The History of the Arts and Crafts Exhibition Society

Published on : 10 February 20234 min reading time

The Arts and Crafts Exhibition Society was founded in London in 1887 by a group of artists, designers and patrons of the arts, including William Morris, John Ruskin and C.R. Ashbee. The society was formed in reaction to the growing trend of mass production and the decline in standards of craftsmanship. The society held its first exhibition in 1888, which was a great success, and went on to hold regular exhibitions throughout the late 19th and early 20th centuries. The society helped to promote and develop the Arts and Crafts Movement, and its exhibitions were a major source of inspiration for many artists and designers, including Charles Rennie Mackintosh and Frank Lloyd Wright.

The Beginnings of the Arts and Crafts Exhibition Society

In 1887, a group of like-minded artists and designers came together to form the Arts and Crafts Exhibition Society. Their goal was to promote and showcase works that were created with an emphasis on craftsmanship and design. The society held its first exhibition in 1888, and it was a huge success. Over the next few years, the society continued to grow and held exhibitions in London, Birmingham, and Glasgow. The Arts and Crafts movement was in full swing, and the society played a key role in promoting it. In 1896, the society merged with another organization to form the Arts and Crafts Society, which continued to promote the arts and crafts movement until it disbanded in 1904.

The Aims of the Arts and Crafts Exhibition Society

The Arts and Crafts Exhibition Society was founded in 1887 by a group of artists, designers, and patrons of the arts who were dissatisfied with the state of the art world in England. The Society’s goal was to promote and support the work of artists and craftspeople who were working in the Arts and Crafts style, and to educate the public about their work. The Society held its first exhibition in 1888, and it was a huge success. Over the next few years, the Society held several more exhibitions, and its members began to gain international recognition. In 1897, the Society merged with another organization, the National Arts and Crafts Society, and its name was changed to the Arts and Crafts Society of London. The Society continued to hold exhibitions and support the work of Arts and Crafts artists and craftspeople until it was disbanded in 1916.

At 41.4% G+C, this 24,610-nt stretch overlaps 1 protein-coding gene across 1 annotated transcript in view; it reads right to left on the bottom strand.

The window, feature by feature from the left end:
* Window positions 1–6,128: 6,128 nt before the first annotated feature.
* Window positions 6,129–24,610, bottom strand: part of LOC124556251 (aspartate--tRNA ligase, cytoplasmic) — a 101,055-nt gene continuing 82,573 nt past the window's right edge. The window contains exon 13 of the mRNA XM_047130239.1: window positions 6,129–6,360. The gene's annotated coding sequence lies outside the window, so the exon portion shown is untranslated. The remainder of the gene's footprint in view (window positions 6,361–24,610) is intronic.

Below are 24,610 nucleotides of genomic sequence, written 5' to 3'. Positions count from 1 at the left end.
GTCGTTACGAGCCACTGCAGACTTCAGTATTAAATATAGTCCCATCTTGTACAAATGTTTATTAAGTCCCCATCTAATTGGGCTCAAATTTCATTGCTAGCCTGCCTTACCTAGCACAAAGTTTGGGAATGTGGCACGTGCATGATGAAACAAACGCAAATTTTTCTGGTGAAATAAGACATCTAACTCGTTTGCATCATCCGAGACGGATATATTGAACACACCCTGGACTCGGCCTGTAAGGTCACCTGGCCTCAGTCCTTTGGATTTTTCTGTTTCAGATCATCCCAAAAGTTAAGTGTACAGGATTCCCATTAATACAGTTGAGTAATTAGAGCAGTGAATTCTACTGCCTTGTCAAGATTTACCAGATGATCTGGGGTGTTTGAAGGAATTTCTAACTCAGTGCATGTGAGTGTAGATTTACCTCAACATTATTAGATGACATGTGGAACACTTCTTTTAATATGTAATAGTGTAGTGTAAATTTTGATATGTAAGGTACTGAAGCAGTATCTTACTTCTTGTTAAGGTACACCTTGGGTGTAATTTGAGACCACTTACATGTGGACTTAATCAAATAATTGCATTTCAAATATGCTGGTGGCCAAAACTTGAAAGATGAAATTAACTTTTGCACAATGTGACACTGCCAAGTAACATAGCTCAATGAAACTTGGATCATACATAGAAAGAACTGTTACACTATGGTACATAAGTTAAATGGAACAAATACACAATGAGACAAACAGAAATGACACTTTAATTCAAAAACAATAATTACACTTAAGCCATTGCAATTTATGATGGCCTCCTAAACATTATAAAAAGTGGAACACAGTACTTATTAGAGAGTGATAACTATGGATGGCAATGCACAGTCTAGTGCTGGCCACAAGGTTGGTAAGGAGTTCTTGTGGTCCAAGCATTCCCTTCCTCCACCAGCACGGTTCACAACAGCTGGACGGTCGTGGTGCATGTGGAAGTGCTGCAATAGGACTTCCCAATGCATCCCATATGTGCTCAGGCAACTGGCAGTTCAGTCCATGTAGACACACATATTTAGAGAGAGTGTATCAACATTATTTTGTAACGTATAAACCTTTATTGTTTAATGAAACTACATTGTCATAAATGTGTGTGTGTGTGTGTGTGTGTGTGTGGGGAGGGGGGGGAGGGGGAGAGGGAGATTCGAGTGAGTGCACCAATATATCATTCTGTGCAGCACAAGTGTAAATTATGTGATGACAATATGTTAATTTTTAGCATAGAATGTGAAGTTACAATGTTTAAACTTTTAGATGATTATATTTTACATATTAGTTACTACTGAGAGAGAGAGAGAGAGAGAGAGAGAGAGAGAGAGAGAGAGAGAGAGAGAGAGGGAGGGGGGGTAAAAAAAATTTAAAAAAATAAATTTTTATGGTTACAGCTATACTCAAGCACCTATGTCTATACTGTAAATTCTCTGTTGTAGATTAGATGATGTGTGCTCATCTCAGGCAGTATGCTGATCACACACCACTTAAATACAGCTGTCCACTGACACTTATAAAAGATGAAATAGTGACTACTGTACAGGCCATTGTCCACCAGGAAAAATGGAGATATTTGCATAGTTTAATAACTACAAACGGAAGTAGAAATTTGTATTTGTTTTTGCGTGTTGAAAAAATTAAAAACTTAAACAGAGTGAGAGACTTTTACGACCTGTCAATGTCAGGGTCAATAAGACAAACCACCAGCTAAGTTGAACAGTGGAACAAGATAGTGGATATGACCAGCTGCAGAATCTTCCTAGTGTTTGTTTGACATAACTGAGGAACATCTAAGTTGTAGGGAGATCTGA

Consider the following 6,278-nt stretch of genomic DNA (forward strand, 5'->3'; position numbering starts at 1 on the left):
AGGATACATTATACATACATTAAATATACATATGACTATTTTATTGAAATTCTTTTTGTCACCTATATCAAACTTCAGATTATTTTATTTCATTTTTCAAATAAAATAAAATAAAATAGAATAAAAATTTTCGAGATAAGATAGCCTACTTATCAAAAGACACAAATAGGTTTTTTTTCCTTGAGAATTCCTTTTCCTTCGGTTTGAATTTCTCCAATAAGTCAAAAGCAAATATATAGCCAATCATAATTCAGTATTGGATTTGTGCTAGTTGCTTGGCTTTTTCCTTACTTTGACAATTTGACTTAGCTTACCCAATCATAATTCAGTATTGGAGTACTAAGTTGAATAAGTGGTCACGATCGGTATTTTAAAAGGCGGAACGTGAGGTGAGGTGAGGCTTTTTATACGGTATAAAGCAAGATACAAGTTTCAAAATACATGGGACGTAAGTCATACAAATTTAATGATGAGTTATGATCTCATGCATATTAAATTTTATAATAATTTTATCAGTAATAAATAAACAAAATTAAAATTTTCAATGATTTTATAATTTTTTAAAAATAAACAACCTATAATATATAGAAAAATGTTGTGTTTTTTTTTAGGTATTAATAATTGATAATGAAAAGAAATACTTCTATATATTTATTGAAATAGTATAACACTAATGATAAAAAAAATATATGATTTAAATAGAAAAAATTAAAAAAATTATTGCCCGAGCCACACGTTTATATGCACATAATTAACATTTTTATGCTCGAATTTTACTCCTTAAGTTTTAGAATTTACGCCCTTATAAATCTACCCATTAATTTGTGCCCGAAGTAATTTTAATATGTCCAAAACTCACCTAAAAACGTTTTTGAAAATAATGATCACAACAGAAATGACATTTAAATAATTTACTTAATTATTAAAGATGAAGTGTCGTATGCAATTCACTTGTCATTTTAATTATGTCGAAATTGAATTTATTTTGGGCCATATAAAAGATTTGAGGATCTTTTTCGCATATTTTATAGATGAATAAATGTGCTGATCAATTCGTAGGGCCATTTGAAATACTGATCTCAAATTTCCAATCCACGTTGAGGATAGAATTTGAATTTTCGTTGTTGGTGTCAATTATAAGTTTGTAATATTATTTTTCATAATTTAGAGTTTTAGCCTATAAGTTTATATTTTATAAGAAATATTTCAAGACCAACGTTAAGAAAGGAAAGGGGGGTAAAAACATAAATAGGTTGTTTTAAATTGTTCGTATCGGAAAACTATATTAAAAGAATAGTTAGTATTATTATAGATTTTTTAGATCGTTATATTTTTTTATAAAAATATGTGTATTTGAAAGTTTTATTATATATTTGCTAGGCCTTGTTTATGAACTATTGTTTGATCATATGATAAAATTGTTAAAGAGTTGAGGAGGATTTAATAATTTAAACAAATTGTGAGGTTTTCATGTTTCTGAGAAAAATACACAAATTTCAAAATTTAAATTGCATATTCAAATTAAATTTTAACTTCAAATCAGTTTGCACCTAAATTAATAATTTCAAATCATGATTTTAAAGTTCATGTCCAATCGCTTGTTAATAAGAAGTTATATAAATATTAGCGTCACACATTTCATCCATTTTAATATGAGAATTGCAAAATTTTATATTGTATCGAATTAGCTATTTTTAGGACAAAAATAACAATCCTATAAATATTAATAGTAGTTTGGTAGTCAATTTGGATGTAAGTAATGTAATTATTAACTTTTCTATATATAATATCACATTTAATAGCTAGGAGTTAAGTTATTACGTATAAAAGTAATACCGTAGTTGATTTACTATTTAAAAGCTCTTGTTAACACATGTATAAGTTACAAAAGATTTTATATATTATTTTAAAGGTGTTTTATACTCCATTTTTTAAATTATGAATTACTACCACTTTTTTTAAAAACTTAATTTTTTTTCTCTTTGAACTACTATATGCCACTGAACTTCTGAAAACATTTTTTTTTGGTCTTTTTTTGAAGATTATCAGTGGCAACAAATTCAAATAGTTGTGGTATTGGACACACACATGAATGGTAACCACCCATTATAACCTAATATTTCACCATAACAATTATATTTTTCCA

The Growth of the Arts and Crafts Exhibition Society

The Arts and Crafts Exhibition Society was founded in 1888 by a group of English artists and designers, including William Morris, John Ruskin, and Dante Gabriel Rossetti. The Society was created in response to the growing popularity of the Great Exhibition of 1851, which had showcased mass-produced goods from around the world. The Society’s goal was to promote the work of artists and craftsmen who were creating handmade, unique items. The Society held its first exhibition in 1889, and it was a huge success. Over the next few years, the Society’s exhibitions became increasingly popular, and they began to attract attention from international audiences. In 1897, the Society held its first exhibition in the United States, and in 1900, it held its first exhibition in Japan. Today, the Arts and Crafts Exhibition Society is still going strong, and its exhibitions are some of the most highly anticipated events in the art world.

The Legacy of the Arts and Crafts Exhibition Society

The Arts and Crafts Exhibition Society was founded in London in 1888 by a group of artists, designers, and educators who were committed to promoting the work of contemporary artists and craftsmen and to championing the principles of the Arts and Crafts movement. The Society staged regular exhibitions of work by members of the Arts and Crafts community, and its members included some of the most influential figures in the British art world, such as William Morris, John Ruskin, and Dante Gabriel Rossetti. The Society was instrumental in raising awareness of the Arts and Crafts movement and in helping to shape its aesthetic. The legacy of the Arts and Crafts Exhibition Society endures in the work of the many artists and craftsmen who were associated with the Society and in the continued appreciation of the Arts and Crafts aesthetic.

Plan du site